1,253 reputation
25
bio website callas.org/jon
location Hilbert Space
age
visits member for 2 years, 9 months
seen Sep 2 at 6:55

Cryptographer. Co-author of OpenPGP, DKIM, syslog-sign, ZRTP, the Skein hash function, Threefish cipher, and other things.

Businessman. Co-founder of PGP Corporation, Silent Circle, World Benders, and others. Presently CTO at Entrust.

Software engineer. Worked at the above as well as Apple, DEC, NASA, and others.


Oct
24
comment Could the Enigma algorithm be classified as a Feistel network?
Stream ciphers operate on characters, or arguably even bits in a stream. For Enigma, it's characters. Binary ones like Lorentz or RC4 can be thought to work on bits. Engima takes a character, rattles it around a path and it goes to another character map. (And the wheels ratchet one place.) Computer stream ciphers are a PRNG that is XORed onto the plaintext to yield ciphertext. Block ciphers take a binary block and the key giving another block. That's it. We use chaining modes to encrypt more than one block, but it works on blocks. It is a mapping of input blocks of bits to output blocks.
Aug
21
comment Are there hash algorithms with variable length output?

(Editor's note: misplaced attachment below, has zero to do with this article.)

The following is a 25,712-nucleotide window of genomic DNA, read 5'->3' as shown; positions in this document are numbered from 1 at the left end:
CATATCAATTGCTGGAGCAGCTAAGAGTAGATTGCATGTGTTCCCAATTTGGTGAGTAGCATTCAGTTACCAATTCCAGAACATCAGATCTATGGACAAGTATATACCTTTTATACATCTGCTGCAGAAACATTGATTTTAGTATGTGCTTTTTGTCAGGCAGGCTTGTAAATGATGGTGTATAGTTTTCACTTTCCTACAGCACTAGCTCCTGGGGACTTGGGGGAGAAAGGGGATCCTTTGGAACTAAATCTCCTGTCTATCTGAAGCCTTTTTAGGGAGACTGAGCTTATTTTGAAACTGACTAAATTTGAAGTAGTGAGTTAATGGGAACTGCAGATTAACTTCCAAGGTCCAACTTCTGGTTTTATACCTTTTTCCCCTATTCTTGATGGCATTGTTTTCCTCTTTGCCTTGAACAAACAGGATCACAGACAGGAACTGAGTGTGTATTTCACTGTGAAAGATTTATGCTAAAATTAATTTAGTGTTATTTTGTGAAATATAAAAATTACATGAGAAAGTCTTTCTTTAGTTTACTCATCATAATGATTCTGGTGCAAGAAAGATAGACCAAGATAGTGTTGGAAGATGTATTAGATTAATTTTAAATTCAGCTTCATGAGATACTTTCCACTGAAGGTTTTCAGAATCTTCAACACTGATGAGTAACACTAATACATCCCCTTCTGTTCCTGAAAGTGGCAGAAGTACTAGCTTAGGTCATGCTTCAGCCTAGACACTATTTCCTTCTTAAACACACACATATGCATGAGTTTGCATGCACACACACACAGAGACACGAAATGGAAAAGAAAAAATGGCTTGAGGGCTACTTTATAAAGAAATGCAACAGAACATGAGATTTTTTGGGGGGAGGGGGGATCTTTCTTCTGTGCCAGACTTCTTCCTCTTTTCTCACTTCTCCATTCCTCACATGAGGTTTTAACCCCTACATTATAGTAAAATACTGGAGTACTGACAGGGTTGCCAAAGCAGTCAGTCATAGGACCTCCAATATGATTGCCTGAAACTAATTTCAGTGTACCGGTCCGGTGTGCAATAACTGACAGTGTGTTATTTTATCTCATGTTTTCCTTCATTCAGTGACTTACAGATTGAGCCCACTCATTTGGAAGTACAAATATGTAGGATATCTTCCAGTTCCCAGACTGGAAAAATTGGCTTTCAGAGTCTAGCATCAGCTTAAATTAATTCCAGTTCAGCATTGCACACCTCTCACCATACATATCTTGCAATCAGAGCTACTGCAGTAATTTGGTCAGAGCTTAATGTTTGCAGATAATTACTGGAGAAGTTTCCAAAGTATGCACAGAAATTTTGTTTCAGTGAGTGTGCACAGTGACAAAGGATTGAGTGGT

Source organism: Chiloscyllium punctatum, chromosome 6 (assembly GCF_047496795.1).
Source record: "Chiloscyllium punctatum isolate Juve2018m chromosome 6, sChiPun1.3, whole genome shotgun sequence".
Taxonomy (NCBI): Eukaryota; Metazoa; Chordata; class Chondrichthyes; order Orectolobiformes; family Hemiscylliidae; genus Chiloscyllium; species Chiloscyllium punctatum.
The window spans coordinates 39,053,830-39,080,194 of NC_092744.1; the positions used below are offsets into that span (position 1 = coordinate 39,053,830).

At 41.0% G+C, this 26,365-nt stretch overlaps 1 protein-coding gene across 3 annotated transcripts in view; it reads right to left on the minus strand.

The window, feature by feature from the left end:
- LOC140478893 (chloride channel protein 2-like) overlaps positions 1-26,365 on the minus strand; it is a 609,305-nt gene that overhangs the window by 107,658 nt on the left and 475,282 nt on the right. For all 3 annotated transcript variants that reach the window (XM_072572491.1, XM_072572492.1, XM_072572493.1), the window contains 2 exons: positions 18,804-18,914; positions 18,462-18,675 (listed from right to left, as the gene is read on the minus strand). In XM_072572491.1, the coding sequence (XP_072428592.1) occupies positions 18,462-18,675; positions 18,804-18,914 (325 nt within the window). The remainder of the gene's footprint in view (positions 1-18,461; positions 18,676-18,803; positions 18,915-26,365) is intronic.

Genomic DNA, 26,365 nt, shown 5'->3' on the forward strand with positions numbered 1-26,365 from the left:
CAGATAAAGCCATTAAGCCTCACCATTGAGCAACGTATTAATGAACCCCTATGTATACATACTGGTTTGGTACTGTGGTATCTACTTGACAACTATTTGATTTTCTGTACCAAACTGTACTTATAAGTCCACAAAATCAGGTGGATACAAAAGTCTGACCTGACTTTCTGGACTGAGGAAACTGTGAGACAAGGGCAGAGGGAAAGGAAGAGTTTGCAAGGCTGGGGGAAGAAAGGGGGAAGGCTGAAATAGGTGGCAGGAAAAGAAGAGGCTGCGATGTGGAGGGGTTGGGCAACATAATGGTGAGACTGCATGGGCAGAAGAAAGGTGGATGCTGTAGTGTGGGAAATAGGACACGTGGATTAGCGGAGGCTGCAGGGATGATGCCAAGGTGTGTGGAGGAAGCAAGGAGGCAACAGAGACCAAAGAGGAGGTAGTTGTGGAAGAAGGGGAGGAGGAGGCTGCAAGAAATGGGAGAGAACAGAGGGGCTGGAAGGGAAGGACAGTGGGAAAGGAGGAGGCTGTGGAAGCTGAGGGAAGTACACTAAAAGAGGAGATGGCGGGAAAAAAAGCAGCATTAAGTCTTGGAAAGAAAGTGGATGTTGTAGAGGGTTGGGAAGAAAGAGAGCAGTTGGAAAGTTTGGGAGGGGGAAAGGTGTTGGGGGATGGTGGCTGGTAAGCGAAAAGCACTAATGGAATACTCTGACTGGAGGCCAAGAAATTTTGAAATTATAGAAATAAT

Actually, the SHA-3 schedule is "by the end of 2012" so it's about where one would expect.
Jun
19
comment What algorithm does PGP use to encrypt email?
I wouldn't point to pgpi.org. It's over a decade out of date and not maintained. But great answer. -- Jon
Jun
19
comment OpenPGP Signature Packet hashed data
You guys have it sorted out, it seems. You're right, it's sometimes difficult to describe code in English. -- Jon
May
15
comment Is it fair to assume that SHA1 collisions won't occur on a set of <100k strings
No, no one has found a way to implement Manuel's 2^51 attack. For that matter, no one has answered my question, "2^51 whats?" 2^51 clock cycles is not very long, and 2^51 years is. Yet both have a work factor of 2^51. (By the way, this is why work factor is a slippery concept.)
Apr
3
comment Can you make a hash out of a stream cipher?
Carter-Wegman MACs are okay for making authenticated encryption, but they're not successful for fast, secure hash functions. As Jalaj points out, there's a different set of security requirements.
Mar
14
comment Predicting values from a Linear Congruential Generator
I've added in more text along with a link to an applicable paper.
Mar
14
comment Is it safer to generate your own Diffie-Hellman primes or to use those defined in RFC 3526?
Thank you for the clarification, poncho. I was trying not to get into the details, but the gist of it. But you are correct, I should have been more weasely.